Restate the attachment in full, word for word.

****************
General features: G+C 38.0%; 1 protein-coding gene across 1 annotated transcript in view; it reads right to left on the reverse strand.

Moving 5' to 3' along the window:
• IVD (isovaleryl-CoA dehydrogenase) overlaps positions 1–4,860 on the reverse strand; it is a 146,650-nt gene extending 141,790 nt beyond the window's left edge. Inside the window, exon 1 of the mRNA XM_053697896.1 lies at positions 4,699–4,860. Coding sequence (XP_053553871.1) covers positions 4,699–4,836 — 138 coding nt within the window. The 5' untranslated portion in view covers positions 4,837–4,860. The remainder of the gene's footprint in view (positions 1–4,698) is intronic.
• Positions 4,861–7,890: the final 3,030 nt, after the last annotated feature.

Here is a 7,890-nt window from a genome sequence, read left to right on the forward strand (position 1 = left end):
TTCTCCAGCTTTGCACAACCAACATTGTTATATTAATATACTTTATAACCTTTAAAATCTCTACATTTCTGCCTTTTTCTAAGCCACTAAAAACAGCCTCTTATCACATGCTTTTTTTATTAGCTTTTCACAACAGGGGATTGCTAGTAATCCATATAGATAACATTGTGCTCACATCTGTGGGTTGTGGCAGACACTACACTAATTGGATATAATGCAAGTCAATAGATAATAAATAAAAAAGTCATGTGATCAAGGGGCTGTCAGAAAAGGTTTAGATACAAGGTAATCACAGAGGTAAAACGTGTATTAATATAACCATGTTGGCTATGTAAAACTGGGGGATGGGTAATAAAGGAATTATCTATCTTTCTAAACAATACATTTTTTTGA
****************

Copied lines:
General features: G+C 38.0%; 1 protein-coding gene across 1 annotated transcript in view; it reads right to left on the reverse strand.

Moving 5' to 3' along the window:
• IVD (isovaleryl-CoA dehydrogenase) overlaps positions 1–4,860 on the reverse strand; it is a 146,650-nt gene extending 141,790 nt beyond the window's left edge. Inside the window, exon 1 of the mRNA XM_053697896.1 lies at positions 4,699–4,860. Coding sequence (XP_053553871.1) covers positions 4,699–4,836 — 138 coding nt within the window. The 5' untranslated portion in view covers positions 4,837–4,860. The remainder of the gene's footprint in view (positions 1–4,698) is intronic.
• Positions 4,861–7,890: the final 3,030 nt, after the last annotated feature.

Here is a 7,890-nt window from a genome sequence, read left to right on the forward strand (position 1 = left end):
TTCTCCAGCTTTGCACAACCAACATTGTTATATTAATATACTTTATAACCTTTAAAATCTCTACATTTCTGCCTTTTTCTAAGCCACTAAAAACAGCCTCTTATCACATGCTTTTTTTATTAGCTTTTCACAACAGGGGATTGCTAGTAATCCATATAGATAACATTGTGCTCACATCTGTGGGTTGTGGCAGACACTACACTAATTGGATATAATGCAAGTCAATAGATAATAAATAAAAAAGTCATGTGATCAAGGGGCTGTCAGAAAAGGTTTAGATACAAGGTAATCACAGAGGTAAAACGTGTATTAATATAACCATGTTGGCTATGTAAAACTGGGGGATGGGTAATAAAGGAATTATCTATCTTTCTAAACAATACATTTTTTTGA